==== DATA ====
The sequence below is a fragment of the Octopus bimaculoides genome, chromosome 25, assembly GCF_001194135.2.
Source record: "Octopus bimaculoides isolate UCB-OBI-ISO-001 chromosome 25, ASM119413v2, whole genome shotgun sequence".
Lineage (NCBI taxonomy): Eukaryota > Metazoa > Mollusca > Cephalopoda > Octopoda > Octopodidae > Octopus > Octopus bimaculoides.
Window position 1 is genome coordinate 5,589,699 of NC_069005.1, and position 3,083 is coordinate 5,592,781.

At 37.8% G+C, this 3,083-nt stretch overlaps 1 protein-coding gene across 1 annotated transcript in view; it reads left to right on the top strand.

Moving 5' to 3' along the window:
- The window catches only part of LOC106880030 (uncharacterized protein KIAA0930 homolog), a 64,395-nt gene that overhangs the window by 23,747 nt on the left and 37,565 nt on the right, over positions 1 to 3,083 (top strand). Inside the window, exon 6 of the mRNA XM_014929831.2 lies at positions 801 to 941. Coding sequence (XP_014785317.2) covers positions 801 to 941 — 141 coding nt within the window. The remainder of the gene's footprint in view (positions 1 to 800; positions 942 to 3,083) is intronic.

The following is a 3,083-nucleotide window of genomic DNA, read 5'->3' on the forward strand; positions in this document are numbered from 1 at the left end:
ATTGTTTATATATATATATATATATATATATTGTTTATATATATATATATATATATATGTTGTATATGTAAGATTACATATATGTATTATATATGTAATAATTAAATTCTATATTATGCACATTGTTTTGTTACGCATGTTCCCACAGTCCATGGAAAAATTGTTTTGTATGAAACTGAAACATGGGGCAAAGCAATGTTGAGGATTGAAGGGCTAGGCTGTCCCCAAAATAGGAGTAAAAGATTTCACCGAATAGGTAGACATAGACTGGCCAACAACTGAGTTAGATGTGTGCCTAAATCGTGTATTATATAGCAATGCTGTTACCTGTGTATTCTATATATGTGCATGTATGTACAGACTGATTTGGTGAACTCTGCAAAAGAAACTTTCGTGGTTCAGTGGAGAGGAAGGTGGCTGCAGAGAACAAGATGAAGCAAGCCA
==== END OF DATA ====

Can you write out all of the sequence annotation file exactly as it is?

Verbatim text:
The sequence below is a fragment of the Octopus bimaculoides genome, chromosome 25, assembly GCF_001194135.2.
Source record: "Octopus bimaculoides isolate UCB-OBI-ISO-001 chromosome 25, ASM119413v2, whole genome shotgun sequence".
Lineage (NCBI taxonomy): Eukaryota > Metazoa > Mollusca > Cephalopoda > Octopoda > Octopodidae > Octopus > Octopus bimaculoides.
Window position 1 is genome coordinate 5,589,699 of NC_069005.1, and position 3,083 is coordinate 5,592,781.

At 37.8% G+C, this 3,083-nt stretch overlaps 1 protein-coding gene across 1 annotated transcript in view; it reads left to right on the top strand.

Moving 5' to 3' along the window:
- The window catches only part of LOC106880030 (uncharacterized protein KIAA0930 homolog), a 64,395-nt gene that overhangs the window by 23,747 nt on the left and 37,565 nt on the right, over positions 1 to 3,083 (top strand). Inside the window, exon 6 of the mRNA XM_014929831.2 lies at positions 801 to 941. Coding sequence (XP_014785317.2) covers positions 801 to 941 — 141 coding nt within the window. The remainder of the gene's footprint in view (positions 1 to 800; positions 942 to 3,083) is intronic.

The following is a 3,083-nucleotide window of genomic DNA, read 5'->3' on the forward strand; positions in this document are numbered from 1 at the left end:
ATTGTTTATATATATATATATATATATATATTGTTTATATATATATATATATATATATGTTGTATATGTAAGATTACATATATGTATTATATATGTAATAATTAAATTCTATATTATGCACATTGTTTTGTTACGCATGTTCCCACAGTCCATGGAAAAATTGTTTTGTATGAAACTGAAACATGGGGCAAAGCAATGTTGAGGATTGAAGGGCTAGGCTGTCCCCAAAATAGGAGTAAAAGATTTCACCGAATAGGTAGACATAGACTGGCCAACAACTGAGTTAGATGTGTGCCTAAATCGTGTATTATATAGCAATGCTGTTACCTGTGTATTCTATATATGTGCATGTATGTACAGACTGATTTGGTGAACTCTGCAAAAGAAACTTTCGTGGTTCAGTGGAGAGGAAGGTGGCTGCAGAGAACAAGATGAAGCAAGCCA